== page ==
The King's Singers clown around like six overgrown cherubs, sing like only slightly fallen angels and put on a show that has something for everyone. Their Harriman program Saturday at the Folly Theater was a variety show, with arid wit, song-and-dance, a mini-drama and introductions that included enough quirky pronunciations (“a central figgah of the Ruh-NAY-sahnce”) to remind us where these singers were from.
They are two countertenors, a tenor, two baritones and a bass. The concert was great fun, if a tad familiar. It was worth it to hear the peerless renderings of English Renaissance pieces that opened the program, sung with impressive polish and balance by singers raised in the direct tradition. Their sonority in Byrd's “Haec dies” was pristine and radiant, with a final chord that rang like a pipe organ and elicited audible exclamations from those around me.
The disembodied quality of the sound served Tallis' quiet “If Ye Love Me,” and their sophisticated knowledge of the style brought out the subtle tonal surprises of that composer's “Salvator mundi.” Also in a serious vein were Three Estonian Psalms by Cyrillus Kreek, a tonalist who flourished in the mid-20th century. Their textures plumbed the unexpected, like the florid melody of the first psalm, over a drone of gentle chords.
The second psalm reveled in low voices, with that roaring bass that we associate with Eastern church traditions. A third injected enough bluesy harmonies as to sound downright soulful. The lighter side of the Renaissance showed up in three Spanish pieces, from the profane “La Tricotea” (sung with a nasal buzz) to a tender, forgettable lament. The mini drama “La Bomba” was in the genre called “ensalada” (salad), in which the singers all mimed and acted out roles as they sang a parable about repentant sailors rescued at sea.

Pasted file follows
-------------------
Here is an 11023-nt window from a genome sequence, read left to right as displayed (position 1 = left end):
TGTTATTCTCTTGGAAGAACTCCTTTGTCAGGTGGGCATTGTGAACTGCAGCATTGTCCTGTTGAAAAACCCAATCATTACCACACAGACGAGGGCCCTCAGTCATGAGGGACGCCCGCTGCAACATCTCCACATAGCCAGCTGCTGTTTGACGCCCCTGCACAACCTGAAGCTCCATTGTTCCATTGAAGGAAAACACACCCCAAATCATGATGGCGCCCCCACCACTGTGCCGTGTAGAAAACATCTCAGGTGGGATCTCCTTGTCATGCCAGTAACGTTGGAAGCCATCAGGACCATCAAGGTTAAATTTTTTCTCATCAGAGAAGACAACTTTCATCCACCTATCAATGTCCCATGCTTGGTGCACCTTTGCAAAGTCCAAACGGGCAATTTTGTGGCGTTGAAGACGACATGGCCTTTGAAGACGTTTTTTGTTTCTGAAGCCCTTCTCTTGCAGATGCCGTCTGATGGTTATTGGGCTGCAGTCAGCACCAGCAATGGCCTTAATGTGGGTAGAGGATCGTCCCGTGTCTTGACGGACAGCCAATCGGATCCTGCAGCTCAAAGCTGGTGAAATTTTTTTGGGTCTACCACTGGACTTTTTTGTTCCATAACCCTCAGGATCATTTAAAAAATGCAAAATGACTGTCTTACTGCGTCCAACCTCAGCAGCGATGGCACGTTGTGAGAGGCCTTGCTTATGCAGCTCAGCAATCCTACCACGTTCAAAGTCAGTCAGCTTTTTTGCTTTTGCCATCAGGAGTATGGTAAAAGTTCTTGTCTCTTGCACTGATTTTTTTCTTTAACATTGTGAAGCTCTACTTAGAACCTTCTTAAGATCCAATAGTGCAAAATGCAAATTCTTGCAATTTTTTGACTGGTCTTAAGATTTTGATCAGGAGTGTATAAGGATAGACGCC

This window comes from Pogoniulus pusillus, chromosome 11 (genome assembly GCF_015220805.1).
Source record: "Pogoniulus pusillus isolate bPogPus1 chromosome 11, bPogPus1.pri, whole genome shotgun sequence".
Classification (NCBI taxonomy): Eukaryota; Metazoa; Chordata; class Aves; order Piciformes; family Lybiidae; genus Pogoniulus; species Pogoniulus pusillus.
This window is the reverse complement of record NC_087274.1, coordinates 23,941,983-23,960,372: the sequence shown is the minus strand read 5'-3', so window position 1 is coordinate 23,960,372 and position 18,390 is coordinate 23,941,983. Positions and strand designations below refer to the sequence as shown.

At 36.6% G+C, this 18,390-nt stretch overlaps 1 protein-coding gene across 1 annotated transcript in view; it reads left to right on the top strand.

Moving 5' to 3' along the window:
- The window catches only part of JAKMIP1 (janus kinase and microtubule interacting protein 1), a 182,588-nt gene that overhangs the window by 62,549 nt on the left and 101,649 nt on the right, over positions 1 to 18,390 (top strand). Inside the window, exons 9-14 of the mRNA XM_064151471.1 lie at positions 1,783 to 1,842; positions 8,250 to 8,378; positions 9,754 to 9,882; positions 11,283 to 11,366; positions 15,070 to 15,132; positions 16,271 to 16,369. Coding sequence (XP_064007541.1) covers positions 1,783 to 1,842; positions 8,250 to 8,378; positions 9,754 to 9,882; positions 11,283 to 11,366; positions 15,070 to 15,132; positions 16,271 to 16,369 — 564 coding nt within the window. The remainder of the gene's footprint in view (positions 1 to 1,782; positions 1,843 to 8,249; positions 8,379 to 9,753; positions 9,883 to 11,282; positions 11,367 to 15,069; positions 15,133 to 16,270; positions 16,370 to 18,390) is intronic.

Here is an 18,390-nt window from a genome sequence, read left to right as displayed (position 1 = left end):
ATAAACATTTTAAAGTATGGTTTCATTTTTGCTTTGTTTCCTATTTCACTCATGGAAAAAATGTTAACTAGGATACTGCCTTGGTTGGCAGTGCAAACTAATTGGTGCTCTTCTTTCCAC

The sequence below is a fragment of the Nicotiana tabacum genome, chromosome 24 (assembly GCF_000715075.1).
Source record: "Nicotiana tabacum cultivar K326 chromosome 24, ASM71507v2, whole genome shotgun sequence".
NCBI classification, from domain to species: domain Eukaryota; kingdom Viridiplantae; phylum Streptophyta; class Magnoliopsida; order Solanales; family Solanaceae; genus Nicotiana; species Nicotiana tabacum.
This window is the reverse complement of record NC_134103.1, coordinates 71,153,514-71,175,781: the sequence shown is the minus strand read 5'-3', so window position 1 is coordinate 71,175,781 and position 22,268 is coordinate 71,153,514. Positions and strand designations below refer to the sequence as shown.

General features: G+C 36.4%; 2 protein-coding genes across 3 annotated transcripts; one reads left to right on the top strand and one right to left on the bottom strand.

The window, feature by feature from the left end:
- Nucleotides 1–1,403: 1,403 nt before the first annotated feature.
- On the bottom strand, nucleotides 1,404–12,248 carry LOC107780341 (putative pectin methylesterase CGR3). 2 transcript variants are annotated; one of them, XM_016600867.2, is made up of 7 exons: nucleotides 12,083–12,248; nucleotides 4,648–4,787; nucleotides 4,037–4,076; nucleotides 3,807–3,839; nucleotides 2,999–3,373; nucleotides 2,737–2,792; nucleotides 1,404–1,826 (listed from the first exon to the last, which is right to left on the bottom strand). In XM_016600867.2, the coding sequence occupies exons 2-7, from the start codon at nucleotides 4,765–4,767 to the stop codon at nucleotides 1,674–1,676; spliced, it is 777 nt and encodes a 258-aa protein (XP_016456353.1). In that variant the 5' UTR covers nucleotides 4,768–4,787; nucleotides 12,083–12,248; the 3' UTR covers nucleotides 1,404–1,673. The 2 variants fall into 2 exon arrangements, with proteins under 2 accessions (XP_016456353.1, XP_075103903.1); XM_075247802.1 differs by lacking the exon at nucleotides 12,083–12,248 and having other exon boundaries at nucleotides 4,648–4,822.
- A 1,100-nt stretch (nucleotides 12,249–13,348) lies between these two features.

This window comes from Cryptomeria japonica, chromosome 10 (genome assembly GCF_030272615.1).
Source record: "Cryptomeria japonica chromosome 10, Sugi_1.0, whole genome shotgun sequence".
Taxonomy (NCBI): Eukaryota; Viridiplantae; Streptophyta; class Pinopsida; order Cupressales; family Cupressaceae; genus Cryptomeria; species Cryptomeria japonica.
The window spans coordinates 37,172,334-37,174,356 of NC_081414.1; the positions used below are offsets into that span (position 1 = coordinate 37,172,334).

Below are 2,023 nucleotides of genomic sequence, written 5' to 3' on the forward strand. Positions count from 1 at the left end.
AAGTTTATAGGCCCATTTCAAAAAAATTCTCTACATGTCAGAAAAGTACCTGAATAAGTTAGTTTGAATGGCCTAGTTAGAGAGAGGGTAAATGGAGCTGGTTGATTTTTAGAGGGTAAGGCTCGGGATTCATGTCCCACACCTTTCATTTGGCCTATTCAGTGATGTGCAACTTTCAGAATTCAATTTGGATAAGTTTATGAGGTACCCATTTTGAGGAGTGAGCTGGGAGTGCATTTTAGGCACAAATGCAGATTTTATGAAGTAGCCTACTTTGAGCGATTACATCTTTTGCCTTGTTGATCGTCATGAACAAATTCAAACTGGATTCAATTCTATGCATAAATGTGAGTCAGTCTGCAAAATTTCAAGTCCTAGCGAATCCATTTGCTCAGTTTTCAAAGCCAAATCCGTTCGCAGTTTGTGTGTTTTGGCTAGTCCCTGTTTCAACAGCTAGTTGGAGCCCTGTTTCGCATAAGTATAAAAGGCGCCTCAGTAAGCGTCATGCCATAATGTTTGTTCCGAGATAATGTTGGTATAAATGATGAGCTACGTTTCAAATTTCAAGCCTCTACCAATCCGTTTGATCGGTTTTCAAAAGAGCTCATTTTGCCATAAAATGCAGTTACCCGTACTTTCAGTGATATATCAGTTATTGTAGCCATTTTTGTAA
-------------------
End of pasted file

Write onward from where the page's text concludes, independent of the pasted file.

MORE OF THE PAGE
Humor came especially naturally to the impish Stephen Connolly, who kept reminding me of the British TV character Mr. Bean, and seemed to relish the resemblance. But all six have a good sense of comic timing, and they clearly enjoy making people laugh — which they did with broadly farcical shtick that might not seem as funny if it were not coming from such a “serious” bunch of lads.
Paul Patterson's “Time Piece” included plenty of unconventional elements, from clock sounds to guitar strumming and imitations of Frank Sinatra and Louis Armstrong. Especially ingenious were the hollow, Ligeti-like sounds of the opening, meant to depict the creation of the world. (“If you cough during this, you might miss a day or two,” one singer warned us.)
The final set included Whiffenpoof-like arrangements of “Penny Lane,” “The Turtledove,” the spiritual “Let's Go Down to the River to Pray” (popularized in the film “Oh Brother, Where Art Thou?”). The most dazzling novelty was the rendition of Duke Ellington's “Creole Love Call,” with wordless imitations of saxophones, trombones and especially trumpets (with or without mute). A racing “William Tell” Overture was perhaps too subtle for its own good, almost getting lost in the laughs. Libby Larsen's “A Lover's Journey: Four Valentines” rounded out the program — American music for an American audience.